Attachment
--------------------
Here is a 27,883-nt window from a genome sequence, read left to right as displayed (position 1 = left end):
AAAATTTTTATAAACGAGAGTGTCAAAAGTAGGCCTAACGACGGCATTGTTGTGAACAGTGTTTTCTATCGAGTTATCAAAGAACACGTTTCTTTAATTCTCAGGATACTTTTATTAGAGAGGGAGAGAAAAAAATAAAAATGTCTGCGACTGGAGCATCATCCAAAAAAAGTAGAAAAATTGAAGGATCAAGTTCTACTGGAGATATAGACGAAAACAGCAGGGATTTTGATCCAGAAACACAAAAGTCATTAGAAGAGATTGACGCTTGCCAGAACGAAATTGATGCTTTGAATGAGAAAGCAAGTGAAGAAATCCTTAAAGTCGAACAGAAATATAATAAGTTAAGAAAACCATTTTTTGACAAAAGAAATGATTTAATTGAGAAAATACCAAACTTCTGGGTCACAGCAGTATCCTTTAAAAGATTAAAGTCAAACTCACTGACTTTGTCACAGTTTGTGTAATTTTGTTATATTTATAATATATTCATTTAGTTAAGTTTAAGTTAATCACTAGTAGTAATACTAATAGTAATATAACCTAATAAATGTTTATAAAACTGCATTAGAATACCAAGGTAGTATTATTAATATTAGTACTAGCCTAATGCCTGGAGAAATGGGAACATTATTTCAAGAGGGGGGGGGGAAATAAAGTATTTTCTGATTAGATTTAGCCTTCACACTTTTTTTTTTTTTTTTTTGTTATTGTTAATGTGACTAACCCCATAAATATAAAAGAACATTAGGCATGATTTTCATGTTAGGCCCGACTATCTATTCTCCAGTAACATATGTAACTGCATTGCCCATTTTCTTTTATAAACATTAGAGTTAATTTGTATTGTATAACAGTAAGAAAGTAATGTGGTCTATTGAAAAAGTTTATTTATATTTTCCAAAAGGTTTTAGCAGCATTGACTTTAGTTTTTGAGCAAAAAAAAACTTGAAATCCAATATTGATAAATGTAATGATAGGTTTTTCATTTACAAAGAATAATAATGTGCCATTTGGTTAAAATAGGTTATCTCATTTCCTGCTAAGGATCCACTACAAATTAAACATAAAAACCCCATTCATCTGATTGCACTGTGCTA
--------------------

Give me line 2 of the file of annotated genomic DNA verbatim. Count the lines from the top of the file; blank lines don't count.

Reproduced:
AAAATTTTTATAAACGAGAGTGTCAAAAGTAGGCCTAACGACGGCATTGTTGTGAACAGTGTTTTCTATCGAGTTATCAAAGAACACGTTTCTTTAATTCTCAGGATACTTTTATTAGAGAGGGAGAGAAAAAAATAAAAATGTCTGCGACTGGAGCATCATCCAAAAAAAGTAGAAAAATTGAAGGATCAAGTTCTACTGGAGATATAGACGAAAACAGCAGGGATTTTGATCCAGAAACACAAAAGTCATTAGAAGAGATTGACGCTTGCCAGAACGAAATTGATGCTTTGAATGAGAAAGCAAGTGAAGAAATCCTTAAAGTCGAACAGAAATATAATAAGTTAAGAAAACCATTTTTTGACAAAAGAAATGATTTAATTGAGAAAATACCAAACTTCTGGGTCACAGCAGTATCCTTTAAAAGATTAAAGTCAAACTCACTGACTTTGTCACAGTTTGTGTAATTTTGTTATATTTATAATATATTCATTTAGTTAAGTTTAAGTTAATCACTAGTAGTAATACTAATAGTAATATAACCTAATAAATGTTTATAAAACTGCATTAGAATACCAAGGTAGTATTATTAATATTAGTACTAGCCTAATGCCTGGAGAAATGGGAACATTATTTCAAGAGGGGGGGGGGAAATAAAGTATTTTCTGATTAGATTTAGCCTTCACACTTTTTTTTTTTTTTTTTTGTTATTGTTAATGTGACTAACCCCATAAATATAAAAGAACATTAGGCATGATTTTCATGTTAGGCCCGACTATCTATTCTCCAGTAACATATGTAACTGCATTGCCCATTTTCTTTTATAAACATTAGAGTTAATTTGTATTGTATAACAGTAAGAAAGTAATGTGGTCTATTGAAAAAGTTTATTTATATTTTCCAAAAGGTTTTAGCAGCATTGACTTTAGTTTTTGAGCAAAAAAAAACTTGAAATCCAATATTGATAAATGTAATGATAGGTTTTTCATTTACAAAGAATAATAATGTGCCATTTGGTTAAAATAGGTTATCTCATTTCCTGCTAAGGATCCACTACAAATTAAACATAAAAACCCCATTCATCTGATTGCACTGTGCTA